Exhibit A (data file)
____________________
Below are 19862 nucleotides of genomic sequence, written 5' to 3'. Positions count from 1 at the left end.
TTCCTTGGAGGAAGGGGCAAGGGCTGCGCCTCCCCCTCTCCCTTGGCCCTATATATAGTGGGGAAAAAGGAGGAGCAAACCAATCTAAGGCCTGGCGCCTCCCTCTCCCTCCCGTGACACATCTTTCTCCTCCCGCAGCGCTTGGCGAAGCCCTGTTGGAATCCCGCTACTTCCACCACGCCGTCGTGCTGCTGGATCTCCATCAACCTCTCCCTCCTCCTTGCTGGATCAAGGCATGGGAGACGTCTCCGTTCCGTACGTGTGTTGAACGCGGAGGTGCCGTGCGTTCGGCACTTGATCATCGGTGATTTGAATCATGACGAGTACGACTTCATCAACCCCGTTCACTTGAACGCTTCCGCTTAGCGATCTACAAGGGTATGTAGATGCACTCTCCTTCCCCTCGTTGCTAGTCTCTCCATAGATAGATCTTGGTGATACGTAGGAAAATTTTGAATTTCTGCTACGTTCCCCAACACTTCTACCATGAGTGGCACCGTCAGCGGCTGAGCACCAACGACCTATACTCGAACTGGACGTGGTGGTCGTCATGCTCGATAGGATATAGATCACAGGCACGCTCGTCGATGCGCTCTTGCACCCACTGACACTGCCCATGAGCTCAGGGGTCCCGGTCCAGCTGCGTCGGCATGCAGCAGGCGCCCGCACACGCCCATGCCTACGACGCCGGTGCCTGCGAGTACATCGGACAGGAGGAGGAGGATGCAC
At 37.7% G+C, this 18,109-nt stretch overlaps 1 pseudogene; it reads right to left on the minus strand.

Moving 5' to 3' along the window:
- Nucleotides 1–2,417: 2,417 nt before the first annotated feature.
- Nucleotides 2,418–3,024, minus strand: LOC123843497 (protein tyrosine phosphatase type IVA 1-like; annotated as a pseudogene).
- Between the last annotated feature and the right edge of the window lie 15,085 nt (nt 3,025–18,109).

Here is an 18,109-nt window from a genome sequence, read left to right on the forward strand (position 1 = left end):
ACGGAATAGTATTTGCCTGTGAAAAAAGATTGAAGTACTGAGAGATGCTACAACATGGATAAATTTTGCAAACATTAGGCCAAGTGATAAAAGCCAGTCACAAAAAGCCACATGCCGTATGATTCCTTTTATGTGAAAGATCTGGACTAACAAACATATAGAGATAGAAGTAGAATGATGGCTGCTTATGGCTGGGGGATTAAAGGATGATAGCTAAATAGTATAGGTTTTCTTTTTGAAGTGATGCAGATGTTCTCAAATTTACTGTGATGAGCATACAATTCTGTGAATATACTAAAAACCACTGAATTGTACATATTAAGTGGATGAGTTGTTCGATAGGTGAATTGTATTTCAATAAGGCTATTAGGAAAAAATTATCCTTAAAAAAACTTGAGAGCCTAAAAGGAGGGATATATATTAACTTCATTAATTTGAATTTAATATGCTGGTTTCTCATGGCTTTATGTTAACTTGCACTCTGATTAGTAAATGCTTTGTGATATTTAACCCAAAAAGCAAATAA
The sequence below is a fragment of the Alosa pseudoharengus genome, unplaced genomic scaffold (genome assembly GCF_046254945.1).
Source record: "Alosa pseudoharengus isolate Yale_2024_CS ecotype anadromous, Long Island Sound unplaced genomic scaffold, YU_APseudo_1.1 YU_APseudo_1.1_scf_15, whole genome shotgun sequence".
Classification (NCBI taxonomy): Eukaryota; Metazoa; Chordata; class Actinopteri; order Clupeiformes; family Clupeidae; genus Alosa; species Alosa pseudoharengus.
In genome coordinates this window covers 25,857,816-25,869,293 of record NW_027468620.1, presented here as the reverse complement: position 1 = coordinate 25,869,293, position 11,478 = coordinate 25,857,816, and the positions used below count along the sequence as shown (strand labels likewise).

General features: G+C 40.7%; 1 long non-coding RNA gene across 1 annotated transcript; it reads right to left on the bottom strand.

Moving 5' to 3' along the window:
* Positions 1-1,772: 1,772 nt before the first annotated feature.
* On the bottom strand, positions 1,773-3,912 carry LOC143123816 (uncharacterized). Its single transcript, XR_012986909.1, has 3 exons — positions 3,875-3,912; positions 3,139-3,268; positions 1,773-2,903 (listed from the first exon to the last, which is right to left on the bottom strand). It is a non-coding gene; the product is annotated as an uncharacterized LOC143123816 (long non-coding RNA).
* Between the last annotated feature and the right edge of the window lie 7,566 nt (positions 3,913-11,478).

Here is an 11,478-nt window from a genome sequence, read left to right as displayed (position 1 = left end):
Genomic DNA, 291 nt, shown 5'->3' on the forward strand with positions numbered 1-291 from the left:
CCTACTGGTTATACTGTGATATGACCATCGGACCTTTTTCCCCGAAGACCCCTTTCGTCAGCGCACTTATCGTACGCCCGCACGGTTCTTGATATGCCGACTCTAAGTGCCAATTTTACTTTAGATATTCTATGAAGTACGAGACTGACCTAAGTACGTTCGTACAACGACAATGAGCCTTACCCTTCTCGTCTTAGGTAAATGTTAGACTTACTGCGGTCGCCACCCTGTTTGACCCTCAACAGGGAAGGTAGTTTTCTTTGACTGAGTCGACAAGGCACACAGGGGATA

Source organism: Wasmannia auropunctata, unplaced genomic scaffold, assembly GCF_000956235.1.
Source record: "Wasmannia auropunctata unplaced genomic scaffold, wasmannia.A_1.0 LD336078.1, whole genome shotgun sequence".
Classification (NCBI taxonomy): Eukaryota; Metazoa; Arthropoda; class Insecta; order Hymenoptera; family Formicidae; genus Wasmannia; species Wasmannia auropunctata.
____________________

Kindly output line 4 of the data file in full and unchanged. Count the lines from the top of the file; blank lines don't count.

Moving 5' to 3' along the window: